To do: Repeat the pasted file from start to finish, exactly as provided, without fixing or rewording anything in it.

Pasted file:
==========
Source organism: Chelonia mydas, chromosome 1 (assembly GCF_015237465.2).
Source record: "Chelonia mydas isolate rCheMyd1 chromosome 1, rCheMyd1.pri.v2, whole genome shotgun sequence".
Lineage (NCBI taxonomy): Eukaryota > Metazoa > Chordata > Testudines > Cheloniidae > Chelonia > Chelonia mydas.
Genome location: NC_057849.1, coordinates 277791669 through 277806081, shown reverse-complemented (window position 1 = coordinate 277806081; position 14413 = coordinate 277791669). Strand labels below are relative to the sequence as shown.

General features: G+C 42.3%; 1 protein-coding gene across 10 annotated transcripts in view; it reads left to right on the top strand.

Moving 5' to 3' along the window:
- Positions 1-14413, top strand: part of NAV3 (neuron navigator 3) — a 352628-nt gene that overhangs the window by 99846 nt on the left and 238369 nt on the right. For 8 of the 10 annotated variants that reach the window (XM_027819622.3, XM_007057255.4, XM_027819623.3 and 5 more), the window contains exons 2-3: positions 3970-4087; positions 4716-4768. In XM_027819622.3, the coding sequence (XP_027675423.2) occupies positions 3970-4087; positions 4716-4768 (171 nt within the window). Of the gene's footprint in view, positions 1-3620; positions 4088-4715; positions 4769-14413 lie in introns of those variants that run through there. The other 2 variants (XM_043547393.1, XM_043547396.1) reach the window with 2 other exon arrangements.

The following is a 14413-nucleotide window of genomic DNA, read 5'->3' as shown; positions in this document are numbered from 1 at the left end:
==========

Source organism: Chelonia mydas, chromosome 1 (assembly GCF_015237465.2).
Source record: "Chelonia mydas isolate rCheMyd1 chromosome 1, rCheMyd1.pri.v2, whole genome shotgun sequence".
Lineage (NCBI taxonomy): Eukaryota > Metazoa > Chordata > Testudines > Cheloniidae > Chelonia > Chelonia mydas.
Genome location: NC_057849.1, coordinates 277791669 through 277806081, shown reverse-complemented (window position 1 = coordinate 277806081; position 14413 = coordinate 277791669). Strand labels below are relative to the sequence as shown.

General features: G+C 42.3%; 1 protein-coding gene across 10 annotated transcripts in view; it reads left to right on the top strand.

Moving 5' to 3' along the window:
- Positions 1-14413, top strand: part of NAV3 (neuron navigator 3) — a 352628-nt gene that overhangs the window by 99846 nt on the left and 238369 nt on the right. For 8 of the 10 annotated variants that reach the window (XM_027819622.3, XM_007057255.4, XM_027819623.3 and 5 more), the window contains exons 2-3: positions 3970-4087; positions 4716-4768. In XM_027819622.3, the coding sequence (XP_027675423.2) occupies positions 3970-4087; positions 4716-4768 (171 nt within the window). Of the gene's footprint in view, positions 1-3620; positions 4088-4715; positions 4769-14413 lie in introns of those variants that run through there. The other 2 variants (XM_043547393.1, XM_043547396.1) reach the window with 2 other exon arrangements.

The following is a 14413-nucleotide window of genomic DNA, read 5'->3' as shown; positions in this document are numbered from 1 at the left end: